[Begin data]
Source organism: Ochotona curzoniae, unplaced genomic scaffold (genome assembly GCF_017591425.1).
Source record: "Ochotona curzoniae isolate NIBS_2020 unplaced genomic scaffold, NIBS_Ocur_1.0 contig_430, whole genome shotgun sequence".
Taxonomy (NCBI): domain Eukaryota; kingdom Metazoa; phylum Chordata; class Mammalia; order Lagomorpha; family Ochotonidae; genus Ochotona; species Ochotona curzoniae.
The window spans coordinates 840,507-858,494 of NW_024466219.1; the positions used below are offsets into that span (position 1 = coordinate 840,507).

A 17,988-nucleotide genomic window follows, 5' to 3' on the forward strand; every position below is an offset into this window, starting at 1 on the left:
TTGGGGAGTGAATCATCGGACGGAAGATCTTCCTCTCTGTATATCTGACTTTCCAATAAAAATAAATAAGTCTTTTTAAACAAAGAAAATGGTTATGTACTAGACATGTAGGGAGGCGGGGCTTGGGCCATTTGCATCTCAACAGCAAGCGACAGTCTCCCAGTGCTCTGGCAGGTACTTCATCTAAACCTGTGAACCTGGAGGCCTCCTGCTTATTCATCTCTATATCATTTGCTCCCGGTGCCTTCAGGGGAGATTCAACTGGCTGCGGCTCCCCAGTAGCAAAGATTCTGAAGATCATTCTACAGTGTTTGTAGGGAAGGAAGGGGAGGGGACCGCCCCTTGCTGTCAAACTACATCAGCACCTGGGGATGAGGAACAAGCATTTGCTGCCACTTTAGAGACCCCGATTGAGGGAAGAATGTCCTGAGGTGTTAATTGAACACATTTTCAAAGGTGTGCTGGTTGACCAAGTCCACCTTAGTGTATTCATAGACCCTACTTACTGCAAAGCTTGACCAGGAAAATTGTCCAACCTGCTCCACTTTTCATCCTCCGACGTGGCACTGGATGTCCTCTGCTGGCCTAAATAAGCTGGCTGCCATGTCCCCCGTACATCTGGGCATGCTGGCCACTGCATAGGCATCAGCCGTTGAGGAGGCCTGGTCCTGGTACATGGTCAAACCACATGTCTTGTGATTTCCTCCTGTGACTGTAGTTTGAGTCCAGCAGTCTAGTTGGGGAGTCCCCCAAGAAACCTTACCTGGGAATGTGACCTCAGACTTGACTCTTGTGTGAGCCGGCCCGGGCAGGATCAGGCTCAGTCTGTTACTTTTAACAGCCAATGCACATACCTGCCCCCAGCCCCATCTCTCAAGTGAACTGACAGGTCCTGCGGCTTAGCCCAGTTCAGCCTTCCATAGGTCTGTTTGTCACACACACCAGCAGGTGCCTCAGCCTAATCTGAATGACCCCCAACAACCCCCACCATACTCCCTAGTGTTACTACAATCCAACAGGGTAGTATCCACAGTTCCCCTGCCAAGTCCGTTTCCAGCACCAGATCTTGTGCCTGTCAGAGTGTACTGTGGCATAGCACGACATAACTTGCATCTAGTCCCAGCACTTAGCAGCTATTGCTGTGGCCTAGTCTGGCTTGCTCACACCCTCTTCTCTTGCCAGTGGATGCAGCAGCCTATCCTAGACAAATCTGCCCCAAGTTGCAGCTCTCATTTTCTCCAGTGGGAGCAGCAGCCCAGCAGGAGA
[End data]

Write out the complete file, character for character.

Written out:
Source organism: Ochotona curzoniae, unplaced genomic scaffold (genome assembly GCF_017591425.1).
Source record: "Ochotona curzoniae isolate NIBS_2020 unplaced genomic scaffold, NIBS_Ocur_1.0 contig_430, whole genome shotgun sequence".
Taxonomy (NCBI): domain Eukaryota; kingdom Metazoa; phylum Chordata; class Mammalia; order Lagomorpha; family Ochotonidae; genus Ochotona; species Ochotona curzoniae.
The window spans coordinates 840,507-858,494 of NW_024466219.1; the positions used below are offsets into that span (position 1 = coordinate 840,507).

A 17,988-nucleotide genomic window follows, 5' to 3' on the forward strand; every position below is an offset into this window, starting at 1 on the left:
TTGGGGAGTGAATCATCGGACGGAAGATCTTCCTCTCTGTATATCTGACTTTCCAATAAAAATAAATAAGTCTTTTTAAACAAAGAAAATGGTTATGTACTAGACATGTAGGGAGGCGGGGCTTGGGCCATTTGCATCTCAACAGCAAGCGACAGTCTCCCAGTGCTCTGGCAGGTACTTCATCTAAACCTGTGAACCTGGAGGCCTCCTGCTTATTCATCTCTATATCATTTGCTCCCGGTGCCTTCAGGGGAGATTCAACTGGCTGCGGCTCCCCAGTAGCAAAGATTCTGAAGATCATTCTACAGTGTTTGTAGGGAAGGAAGGGGAGGGGACCGCCCCTTGCTGTCAAACTACATCAGCACCTGGGGATGAGGAACAAGCATTTGCTGCCACTTTAGAGACCCCGATTGAGGGAAGAATGTCCTGAGGTGTTAATTGAACACATTTTCAAAGGTGTGCTGGTTGACCAAGTCCACCTTAGTGTATTCATAGACCCTACTTACTGCAAAGCTTGACCAGGAAAATTGTCCAACCTGCTCCACTTTTCATCCTCCGACGTGGCACTGGATGTCCTCTGCTGGCCTAAATAAGCTGGCTGCCATGTCCCCCGTACATCTGGGCATGCTGGCCACTGCATAGGCATCAGCCGTTGAGGAGGCCTGGTCCTGGTACATGGTCAAACCACATGTCTTGTGATTTCCTCCTGTGACTGTAGTTTGAGTCCAGCAGTCTAGTTGGGGAGTCCCCCAAGAAACCTTACCTGGGAATGTGACCTCAGACTTGACTCTTGTGTGAGCCGGCCCGGGCAGGATCAGGCTCAGTCTGTTACTTTTAACAGCCAATGCACATACCTGCCCCCAGCCCCATCTCTCAAGTGAACTGACAGGTCCTGCGGCTTAGCCCAGTTCAGCCTTCCATAGGTCTGTTTGTCACACACACCAGCAGGTGCCTCAGCCTAATCTGAATGACCCCCAACAACCCCCACCATACTCCCTAGTGTTACTACAATCCAACAGGGTAGTATCCACAGTTCCCCTGCCAAGTCCGTTTCCAGCACCAGATCTTGTGCCTGTCAGAGTGTACTGTGGCATAGCACGACATAACTTGCATCTAGTCCCAGCACTTAGCAGCTATTGCTGTGGCCTAGTCTGGCTTGCTCACACCCTCTTCTCTTGCCAGTGGATGCAGCAGCCTATCCTAGACAAATCTGCCCCAAGTTGCAGCTCTCATTTTCTCCAGTGGGAGCAGCAGCCCAGCAGGAGA